To answer these questions, we use a novel longitudinal dataset containing information about scientists at over thirty U.S. universities who received research funding. This dataset was linked to information about their careers and productivity—specifically to employment and earnings records—and to information about patents. We also use a recently developed, theoretically grounded measure of transformativeness that captures the degree to which new ideas make existing work obsolete. Our analytical approach uses new data and methods to (1) describe the broader organizational context—the formal (i.e., departments, physical space) and informal (i.e., collaborations) structure—within which research takes place, (2) characterize transformational research, and (3) describe the link between the two. To uncover the causal effects of whether one’s network position affects the transformativeness of research, we instrument for network position by exploring credible sources of variation which include: (1) differences in campus organizational structures, (2) spatial proximity of researchers across campus, and (3) distance and frequency of conferences.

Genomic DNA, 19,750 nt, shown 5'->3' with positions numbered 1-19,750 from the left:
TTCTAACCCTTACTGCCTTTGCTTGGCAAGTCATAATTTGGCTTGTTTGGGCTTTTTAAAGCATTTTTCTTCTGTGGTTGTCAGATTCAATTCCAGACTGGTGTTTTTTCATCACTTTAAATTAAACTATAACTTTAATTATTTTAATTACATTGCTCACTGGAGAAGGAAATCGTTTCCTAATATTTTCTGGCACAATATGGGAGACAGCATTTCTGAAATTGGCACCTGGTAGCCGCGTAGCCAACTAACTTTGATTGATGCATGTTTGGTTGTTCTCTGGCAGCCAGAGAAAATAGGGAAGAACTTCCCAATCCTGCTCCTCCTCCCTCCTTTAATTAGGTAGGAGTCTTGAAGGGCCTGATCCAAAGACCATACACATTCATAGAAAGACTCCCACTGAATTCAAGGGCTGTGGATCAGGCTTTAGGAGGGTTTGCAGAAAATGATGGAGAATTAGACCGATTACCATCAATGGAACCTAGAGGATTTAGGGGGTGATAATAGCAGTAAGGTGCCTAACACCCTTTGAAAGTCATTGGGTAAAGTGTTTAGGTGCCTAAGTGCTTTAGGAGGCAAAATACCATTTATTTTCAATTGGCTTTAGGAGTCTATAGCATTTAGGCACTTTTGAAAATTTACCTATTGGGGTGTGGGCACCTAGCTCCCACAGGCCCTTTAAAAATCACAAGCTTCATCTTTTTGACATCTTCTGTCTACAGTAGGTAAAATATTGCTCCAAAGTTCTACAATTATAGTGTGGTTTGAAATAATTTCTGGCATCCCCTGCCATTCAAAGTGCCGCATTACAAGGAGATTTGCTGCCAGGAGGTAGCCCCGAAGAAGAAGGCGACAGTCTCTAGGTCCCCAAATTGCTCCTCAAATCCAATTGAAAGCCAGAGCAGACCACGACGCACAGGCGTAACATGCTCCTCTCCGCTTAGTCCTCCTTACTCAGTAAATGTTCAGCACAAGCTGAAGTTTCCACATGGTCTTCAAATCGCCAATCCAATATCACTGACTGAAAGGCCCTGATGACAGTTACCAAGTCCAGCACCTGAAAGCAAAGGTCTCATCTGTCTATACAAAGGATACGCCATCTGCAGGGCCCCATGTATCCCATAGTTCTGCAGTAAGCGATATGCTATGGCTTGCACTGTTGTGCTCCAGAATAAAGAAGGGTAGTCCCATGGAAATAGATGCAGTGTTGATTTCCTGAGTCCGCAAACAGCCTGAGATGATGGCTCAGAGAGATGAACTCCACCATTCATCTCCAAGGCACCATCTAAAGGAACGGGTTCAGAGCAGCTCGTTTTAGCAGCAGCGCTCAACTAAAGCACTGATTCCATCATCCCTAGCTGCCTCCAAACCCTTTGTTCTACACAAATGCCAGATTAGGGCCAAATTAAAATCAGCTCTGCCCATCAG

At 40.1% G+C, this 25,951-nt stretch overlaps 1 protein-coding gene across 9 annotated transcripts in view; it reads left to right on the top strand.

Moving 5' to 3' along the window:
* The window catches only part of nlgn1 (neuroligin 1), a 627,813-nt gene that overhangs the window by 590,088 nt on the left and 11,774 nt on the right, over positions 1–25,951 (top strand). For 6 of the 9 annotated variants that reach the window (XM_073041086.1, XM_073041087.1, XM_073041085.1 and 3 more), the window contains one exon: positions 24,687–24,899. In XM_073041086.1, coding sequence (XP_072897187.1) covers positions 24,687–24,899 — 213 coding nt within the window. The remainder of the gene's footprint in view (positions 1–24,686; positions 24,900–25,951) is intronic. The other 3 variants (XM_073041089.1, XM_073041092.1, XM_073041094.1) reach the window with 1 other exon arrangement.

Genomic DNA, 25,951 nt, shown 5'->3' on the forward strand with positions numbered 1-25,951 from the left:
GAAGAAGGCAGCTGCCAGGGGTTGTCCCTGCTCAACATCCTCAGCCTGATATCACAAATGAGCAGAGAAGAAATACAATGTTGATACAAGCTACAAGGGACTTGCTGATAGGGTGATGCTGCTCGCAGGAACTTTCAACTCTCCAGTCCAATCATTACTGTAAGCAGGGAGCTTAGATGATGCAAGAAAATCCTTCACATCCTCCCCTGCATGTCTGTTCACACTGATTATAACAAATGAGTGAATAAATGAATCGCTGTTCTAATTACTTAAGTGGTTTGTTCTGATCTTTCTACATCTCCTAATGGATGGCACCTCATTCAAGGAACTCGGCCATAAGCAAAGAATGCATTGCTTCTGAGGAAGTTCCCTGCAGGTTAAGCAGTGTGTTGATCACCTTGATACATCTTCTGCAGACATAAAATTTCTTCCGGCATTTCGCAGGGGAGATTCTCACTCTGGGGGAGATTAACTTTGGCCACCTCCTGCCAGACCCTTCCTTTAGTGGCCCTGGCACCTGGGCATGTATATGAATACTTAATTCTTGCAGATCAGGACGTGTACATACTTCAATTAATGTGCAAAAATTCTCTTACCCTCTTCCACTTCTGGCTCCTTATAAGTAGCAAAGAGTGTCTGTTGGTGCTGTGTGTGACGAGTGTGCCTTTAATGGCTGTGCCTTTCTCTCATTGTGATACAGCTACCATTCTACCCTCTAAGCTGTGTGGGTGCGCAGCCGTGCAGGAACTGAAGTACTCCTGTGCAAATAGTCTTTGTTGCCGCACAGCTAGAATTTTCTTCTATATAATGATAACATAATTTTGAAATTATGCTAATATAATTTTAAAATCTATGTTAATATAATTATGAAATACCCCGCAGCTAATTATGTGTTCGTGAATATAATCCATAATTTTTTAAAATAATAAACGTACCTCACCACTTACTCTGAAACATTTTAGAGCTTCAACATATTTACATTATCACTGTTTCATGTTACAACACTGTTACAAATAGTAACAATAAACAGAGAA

Multi-Disciplinary Scientists: Field Experimental Evidence from a Call for Grant Proposals